first_imgBenedikt Köster, head of pensions at Deutsche Post, has reminded German companies to beware the “effects of action forced by financial difficulty” due to the impact of international accounting standards and the local HGB equivalent. Taking part in a panel discussion at the Handelsblatt conference in Berlin, Köster said some of the measures dictated by international and domestic accounting rules “might not make sense over the long term”.“Yet we are driven by these measures,” he said, “which make no sense economically.” Across Europe, persistently low interest rates have increased the challenge of funding pensions liabilities, and in Germany, many companies – including large listed ones – still face sizeable defined benefit obligations. According to Willis Towers Watson, the average pension funding level for companies on Germany’s DAX30 stock exchange is 65%. The Deutsche Post pension scheme’s funding matches the average almost exactly, having just over €17bn in liabilities, funded via vehicles including a Pensionsfonds.Also speaking on the panel, Friedemann Lucius, a board member at German actuarial firm Heubeck, called for a more drastic step, pointing to a “massive bulk of additional financing needs” in the system.“We have to get away from pension funds having to adjust their investments to match liabilities on a given date,” he said.He said forcing pension funds to ensure liquidity at all times had been “extremely counter-productive” and called for the allowance of an “underfunding corridor” for German Pensionskassen, similar to that permitted with the Pensionsfonds vehicle.Although German regulator BaFin, wary of making Pensionskasse “too similar” to Pensionsfonds, has ruled out this proposal already, Lucius argued that the “pressure was not yet great enough”, and that the time was therefore “not yet ripe”. Previously at the Handelsblatt conference, he called for changes to how companies are allowed to deal with promises on future services, such as the amount of time an employee must work before receiving a pension. But he also warned that “all of that will not be enough if the low-interest-rate environment continues”.Thomas Dommermuth, a professor at the German university Amberg-Weiden at the Institute for Retirement Provision and Financial Planning, said the application of the ‘marked-to-market’ term to liabilities was “actually wrong because I cannot sell off liabilities”.In Germany, he said, even with external funding, a top-up requirement remains with the company, unlike companies in the UK and the US.Reiner Schwinger, managing director at Willis Towers Watson, lamented that German companies with unfunded pension liabilities applying German accounting standard HGB were feeling the effects of rate changes directly in their profits.These companies must calculate an average interest rate to apply as a discount rate to their liabilities.But Schwinger dismissed that average as “nonsense”, as it “prevents any kind of hedging” against the effects in a company’s profits and losses.At the beginning of the year, the German government increased the calculation period for this average HGB rate from seven years to 10 to include pre-financial crisis interest levels, but the move proved controversial.Schwinger further warned that the alternative of switching to defined contribution plans merely presented different problems.   “The more a company backs away from making promises, the more other challenges appear on the horizon, such as reputational risk, warranty risk, transparency and the new role of employees as agents for their staff in choosing retirement provision.”last_img read more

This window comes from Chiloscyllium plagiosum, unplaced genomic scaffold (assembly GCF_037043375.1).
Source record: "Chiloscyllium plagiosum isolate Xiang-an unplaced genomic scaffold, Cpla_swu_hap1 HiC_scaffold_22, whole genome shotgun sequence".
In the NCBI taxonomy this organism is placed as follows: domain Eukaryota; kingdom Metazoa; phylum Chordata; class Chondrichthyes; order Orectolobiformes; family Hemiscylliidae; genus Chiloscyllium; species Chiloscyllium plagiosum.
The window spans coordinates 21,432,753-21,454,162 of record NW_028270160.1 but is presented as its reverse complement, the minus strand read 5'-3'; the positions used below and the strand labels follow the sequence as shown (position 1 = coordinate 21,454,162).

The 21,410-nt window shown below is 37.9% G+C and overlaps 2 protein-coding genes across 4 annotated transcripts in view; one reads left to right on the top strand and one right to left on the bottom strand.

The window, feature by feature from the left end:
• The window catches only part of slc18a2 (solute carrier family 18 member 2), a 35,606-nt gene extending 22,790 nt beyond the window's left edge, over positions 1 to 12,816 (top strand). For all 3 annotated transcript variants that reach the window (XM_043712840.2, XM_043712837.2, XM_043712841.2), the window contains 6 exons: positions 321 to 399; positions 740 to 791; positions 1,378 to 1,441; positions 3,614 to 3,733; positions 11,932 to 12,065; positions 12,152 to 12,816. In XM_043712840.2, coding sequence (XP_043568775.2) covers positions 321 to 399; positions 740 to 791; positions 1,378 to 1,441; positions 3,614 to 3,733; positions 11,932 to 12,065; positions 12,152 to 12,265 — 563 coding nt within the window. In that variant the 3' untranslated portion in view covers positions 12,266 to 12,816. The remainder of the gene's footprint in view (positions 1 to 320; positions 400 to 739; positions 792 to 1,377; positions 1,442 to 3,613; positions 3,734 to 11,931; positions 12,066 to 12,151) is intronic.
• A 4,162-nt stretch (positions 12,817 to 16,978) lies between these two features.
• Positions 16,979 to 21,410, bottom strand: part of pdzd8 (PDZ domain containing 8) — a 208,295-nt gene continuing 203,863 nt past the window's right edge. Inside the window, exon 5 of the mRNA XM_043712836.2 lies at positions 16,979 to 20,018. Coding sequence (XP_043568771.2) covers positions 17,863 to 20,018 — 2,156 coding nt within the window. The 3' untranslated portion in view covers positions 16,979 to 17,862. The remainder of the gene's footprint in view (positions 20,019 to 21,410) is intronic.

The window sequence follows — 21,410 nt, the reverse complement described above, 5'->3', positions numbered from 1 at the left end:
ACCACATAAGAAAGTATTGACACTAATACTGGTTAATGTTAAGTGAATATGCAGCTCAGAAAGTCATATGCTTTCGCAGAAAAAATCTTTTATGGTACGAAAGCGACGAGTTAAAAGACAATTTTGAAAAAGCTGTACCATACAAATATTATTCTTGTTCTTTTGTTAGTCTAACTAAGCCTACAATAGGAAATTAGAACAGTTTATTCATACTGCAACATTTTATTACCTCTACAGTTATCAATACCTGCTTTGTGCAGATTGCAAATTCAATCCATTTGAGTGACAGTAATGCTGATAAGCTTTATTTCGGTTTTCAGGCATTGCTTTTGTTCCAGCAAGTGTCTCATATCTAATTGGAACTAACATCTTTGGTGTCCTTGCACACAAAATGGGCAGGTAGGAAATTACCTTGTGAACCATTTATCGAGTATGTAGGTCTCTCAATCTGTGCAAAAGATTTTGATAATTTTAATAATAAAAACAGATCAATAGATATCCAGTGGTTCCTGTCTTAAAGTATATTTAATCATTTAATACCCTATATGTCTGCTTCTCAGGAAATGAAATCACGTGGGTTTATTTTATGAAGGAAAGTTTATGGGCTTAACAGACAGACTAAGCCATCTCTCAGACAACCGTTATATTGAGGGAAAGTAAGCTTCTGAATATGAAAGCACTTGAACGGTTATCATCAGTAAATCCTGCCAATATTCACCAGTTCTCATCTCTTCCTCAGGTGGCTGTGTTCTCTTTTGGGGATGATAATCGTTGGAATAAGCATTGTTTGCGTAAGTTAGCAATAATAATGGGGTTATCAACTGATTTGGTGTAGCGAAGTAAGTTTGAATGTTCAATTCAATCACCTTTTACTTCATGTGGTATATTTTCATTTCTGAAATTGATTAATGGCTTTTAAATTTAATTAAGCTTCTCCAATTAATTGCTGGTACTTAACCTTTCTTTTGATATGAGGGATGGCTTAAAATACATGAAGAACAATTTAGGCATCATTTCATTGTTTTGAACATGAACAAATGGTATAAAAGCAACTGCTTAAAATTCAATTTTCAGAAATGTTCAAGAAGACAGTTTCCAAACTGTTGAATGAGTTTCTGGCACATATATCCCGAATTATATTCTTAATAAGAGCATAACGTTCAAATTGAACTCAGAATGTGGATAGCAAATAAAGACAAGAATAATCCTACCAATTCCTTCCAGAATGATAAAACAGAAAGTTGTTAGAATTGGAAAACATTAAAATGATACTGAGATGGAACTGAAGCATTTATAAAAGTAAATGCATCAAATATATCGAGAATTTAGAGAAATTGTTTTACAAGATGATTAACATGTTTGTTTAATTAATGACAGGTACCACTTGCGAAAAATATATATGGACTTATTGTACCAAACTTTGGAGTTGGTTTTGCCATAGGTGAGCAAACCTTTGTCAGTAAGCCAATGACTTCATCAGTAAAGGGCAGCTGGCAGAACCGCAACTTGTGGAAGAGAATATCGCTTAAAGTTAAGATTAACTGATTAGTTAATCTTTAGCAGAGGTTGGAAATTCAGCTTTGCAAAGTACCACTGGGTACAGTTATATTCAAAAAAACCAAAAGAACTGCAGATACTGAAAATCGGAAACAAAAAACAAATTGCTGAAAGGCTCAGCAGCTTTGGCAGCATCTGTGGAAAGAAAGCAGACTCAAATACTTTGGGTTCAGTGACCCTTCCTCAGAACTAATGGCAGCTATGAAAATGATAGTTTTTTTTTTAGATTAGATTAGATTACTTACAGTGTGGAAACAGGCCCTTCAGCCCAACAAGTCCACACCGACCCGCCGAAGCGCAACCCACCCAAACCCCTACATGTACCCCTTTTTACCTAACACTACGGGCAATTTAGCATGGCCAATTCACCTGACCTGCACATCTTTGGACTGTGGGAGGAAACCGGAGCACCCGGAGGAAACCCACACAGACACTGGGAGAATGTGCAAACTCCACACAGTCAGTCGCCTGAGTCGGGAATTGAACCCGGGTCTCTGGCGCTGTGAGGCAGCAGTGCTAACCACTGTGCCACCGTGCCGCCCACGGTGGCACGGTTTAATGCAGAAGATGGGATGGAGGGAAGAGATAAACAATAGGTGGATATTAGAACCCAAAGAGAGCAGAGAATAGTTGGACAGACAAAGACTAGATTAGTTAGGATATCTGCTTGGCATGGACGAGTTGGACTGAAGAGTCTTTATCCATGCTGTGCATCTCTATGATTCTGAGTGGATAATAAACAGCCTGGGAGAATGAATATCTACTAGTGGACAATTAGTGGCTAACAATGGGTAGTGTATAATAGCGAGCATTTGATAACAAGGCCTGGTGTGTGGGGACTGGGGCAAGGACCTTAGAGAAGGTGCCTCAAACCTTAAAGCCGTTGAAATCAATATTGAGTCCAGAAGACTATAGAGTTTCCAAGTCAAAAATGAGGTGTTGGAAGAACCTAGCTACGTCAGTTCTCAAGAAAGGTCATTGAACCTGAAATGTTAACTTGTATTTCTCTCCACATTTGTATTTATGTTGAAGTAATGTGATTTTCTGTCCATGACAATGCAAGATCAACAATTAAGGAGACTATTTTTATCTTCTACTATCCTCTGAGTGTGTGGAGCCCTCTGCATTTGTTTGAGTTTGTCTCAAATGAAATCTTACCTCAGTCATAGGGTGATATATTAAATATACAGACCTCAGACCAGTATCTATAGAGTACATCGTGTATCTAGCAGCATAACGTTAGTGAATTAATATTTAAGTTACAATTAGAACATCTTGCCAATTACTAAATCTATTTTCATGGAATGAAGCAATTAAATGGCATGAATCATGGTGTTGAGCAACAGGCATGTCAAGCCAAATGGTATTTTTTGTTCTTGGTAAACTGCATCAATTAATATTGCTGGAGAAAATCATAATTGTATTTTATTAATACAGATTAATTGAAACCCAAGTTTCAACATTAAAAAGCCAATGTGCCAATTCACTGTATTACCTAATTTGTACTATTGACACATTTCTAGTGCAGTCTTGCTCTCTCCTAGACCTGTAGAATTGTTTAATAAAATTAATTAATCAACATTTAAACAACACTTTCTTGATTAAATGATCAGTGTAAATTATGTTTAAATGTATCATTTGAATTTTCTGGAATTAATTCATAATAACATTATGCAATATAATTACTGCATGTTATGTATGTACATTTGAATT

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Alex Kline grows Mary Kline Classic into top showcase, raises $104,000 for cancer research